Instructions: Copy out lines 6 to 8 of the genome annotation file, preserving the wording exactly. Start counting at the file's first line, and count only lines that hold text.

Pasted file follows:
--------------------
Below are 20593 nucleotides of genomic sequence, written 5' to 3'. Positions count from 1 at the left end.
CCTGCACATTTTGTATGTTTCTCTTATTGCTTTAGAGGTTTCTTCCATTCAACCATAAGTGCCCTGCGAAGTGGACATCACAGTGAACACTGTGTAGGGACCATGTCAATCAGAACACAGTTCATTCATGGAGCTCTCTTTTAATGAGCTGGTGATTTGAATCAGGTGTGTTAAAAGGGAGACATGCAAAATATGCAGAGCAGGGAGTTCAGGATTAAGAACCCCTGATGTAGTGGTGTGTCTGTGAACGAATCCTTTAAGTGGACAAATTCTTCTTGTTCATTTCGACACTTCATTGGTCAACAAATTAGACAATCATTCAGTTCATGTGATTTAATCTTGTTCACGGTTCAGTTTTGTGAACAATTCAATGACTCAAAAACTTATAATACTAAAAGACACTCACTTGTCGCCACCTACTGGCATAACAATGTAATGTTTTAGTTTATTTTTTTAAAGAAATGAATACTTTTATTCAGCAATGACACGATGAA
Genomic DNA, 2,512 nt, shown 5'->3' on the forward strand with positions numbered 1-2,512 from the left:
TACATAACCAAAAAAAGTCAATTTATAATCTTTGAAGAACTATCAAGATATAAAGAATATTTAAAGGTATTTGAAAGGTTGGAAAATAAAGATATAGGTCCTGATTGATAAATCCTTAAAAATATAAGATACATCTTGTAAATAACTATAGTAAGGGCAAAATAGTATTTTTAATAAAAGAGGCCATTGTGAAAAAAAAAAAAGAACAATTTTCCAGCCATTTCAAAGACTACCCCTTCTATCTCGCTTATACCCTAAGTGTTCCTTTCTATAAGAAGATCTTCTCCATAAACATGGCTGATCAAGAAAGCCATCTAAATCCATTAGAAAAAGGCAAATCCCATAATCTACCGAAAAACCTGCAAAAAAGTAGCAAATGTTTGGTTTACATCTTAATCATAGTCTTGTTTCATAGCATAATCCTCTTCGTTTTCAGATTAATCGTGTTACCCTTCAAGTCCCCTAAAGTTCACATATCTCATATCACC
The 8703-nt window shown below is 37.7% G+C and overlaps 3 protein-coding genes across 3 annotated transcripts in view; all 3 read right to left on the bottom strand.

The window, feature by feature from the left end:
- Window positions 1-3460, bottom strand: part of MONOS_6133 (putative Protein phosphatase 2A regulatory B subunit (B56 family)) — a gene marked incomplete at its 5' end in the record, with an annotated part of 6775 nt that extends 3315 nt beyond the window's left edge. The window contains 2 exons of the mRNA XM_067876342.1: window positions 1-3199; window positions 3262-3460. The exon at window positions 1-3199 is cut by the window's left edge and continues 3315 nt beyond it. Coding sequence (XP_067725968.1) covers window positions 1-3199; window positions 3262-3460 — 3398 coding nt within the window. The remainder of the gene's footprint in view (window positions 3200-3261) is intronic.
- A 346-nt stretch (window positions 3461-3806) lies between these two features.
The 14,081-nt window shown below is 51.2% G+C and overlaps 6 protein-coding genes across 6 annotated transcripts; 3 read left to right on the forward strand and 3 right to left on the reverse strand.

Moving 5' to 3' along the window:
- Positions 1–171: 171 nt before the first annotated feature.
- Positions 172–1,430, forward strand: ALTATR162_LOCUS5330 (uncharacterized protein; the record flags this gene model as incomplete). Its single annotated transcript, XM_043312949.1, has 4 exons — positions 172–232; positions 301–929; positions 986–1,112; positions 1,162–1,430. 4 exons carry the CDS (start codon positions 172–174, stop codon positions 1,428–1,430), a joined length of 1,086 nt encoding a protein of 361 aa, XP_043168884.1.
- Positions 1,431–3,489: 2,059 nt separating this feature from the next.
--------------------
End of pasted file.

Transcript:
The window, feature by feature from the left end:
- Window positions 1-3460, bottom strand: part of MONOS_6133 (putative Protein phosphatase 2A regulatory B subunit (B56 family)) — a gene marked incomplete at its 5' end in the record, with an annotated part of 6775 nt that extends 3315 nt beyond the window's left edge. The window contains 2 exons of the mRNA XM_067876342.1: window positions 1-3199; window positions 3262-3460. The exon at window positions 1-3199 is cut by the window's left edge and continues 3315 nt beyond it. Coding sequence (XP_067725968.1) covers window positions 1-3199; window positions 3262-3460 — 3398 coding nt within the window. The remainder of the gene's footprint in view (window positions 3200-3261) is intronic.
- A 346-nt stretch (window positions 3461-3806) lies between these two features.